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Info-flinging service Nokia Life gets webby, gains a plus

Mobile data spreads across developing world

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Nokia has extended its Life Tools selection with Life+, a web-based addition to its advice-and-information-dispensing SMS service, reflecting just how widespread basic data services are these days.

Nokia Life (as the service was renamed in February) uses SMS to deliver information in a wide variety of languages to what we're now calling "emerging societies", including China, Indonesia, and India. Life+ will be available in just those three, and only in English, and with a mix of advice and trivia rather than more-obviously-practical facts and figures, though in mitigation it will be free.

Nokia Life is a rare example of a mobile application which genuinely helps those most in need, while financially rewarding the company which delivers it. Nokia charges a subscription for Life, which is delivered over SMS and presented using an app which runs on the most basic of Nokia handsets: the information includes market prices for crops, weather reports and cricket results.

Life+ is a little less statistical, delivering "Life Skills" including help with literacy and job search, not to mention self confidence and interpersonal skills. That will be supplemented with "Life Healthy", providing advice on diet and healthcare.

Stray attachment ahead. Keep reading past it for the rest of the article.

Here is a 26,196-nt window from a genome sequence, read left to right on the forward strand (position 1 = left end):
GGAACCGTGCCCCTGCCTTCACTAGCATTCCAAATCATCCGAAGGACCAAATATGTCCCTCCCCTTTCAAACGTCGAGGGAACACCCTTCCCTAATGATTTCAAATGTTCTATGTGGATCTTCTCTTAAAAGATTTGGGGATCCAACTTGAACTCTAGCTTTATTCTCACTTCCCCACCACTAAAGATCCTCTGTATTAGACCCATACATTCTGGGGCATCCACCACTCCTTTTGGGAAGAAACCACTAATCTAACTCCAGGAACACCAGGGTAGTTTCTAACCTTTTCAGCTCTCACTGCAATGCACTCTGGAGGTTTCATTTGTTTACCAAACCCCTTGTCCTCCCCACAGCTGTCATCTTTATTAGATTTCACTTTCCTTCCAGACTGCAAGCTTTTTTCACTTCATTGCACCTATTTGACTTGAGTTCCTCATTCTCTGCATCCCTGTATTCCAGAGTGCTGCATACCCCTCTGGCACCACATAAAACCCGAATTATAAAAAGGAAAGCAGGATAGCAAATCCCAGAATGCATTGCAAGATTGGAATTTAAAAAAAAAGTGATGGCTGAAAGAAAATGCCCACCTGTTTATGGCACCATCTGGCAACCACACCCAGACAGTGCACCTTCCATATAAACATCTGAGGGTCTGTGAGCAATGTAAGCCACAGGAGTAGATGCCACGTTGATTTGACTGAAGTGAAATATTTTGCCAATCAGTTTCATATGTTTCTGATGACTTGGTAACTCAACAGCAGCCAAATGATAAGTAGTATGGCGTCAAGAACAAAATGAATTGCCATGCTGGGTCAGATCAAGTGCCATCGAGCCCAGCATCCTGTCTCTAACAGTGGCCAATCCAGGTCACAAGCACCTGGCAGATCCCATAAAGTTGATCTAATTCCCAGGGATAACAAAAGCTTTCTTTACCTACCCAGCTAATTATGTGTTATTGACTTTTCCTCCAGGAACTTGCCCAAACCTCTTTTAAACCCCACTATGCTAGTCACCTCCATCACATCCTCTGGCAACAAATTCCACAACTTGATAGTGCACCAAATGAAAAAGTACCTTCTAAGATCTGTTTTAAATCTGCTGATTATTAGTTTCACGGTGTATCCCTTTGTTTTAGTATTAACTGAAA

Given the cost of the data provided by Life (much of which comes from agri-info service Reuters Market Light), it's not surprising that the content provided by the free Life+ is softer, and given that it's delivered to the web browser, one might ask why its branded "Life" at all.

The answer is, of course, that those societies are emerging, and Nokia wants to migrate them towards mobile data and (Nokia branded) smartphones. Which is why Life+ is being promoted as a feature of the higher end Asha handsets, while Life gets pushed out to Series 30 and 40 devices which don't sport a named platform.

Nokia is building on the success of the Life product to upsell its brand and services in the not inconsiderable parts of the world to which the smartphone wars haven't yet spread, which, given the way those wars are progressing, isn't a bad thing. ®

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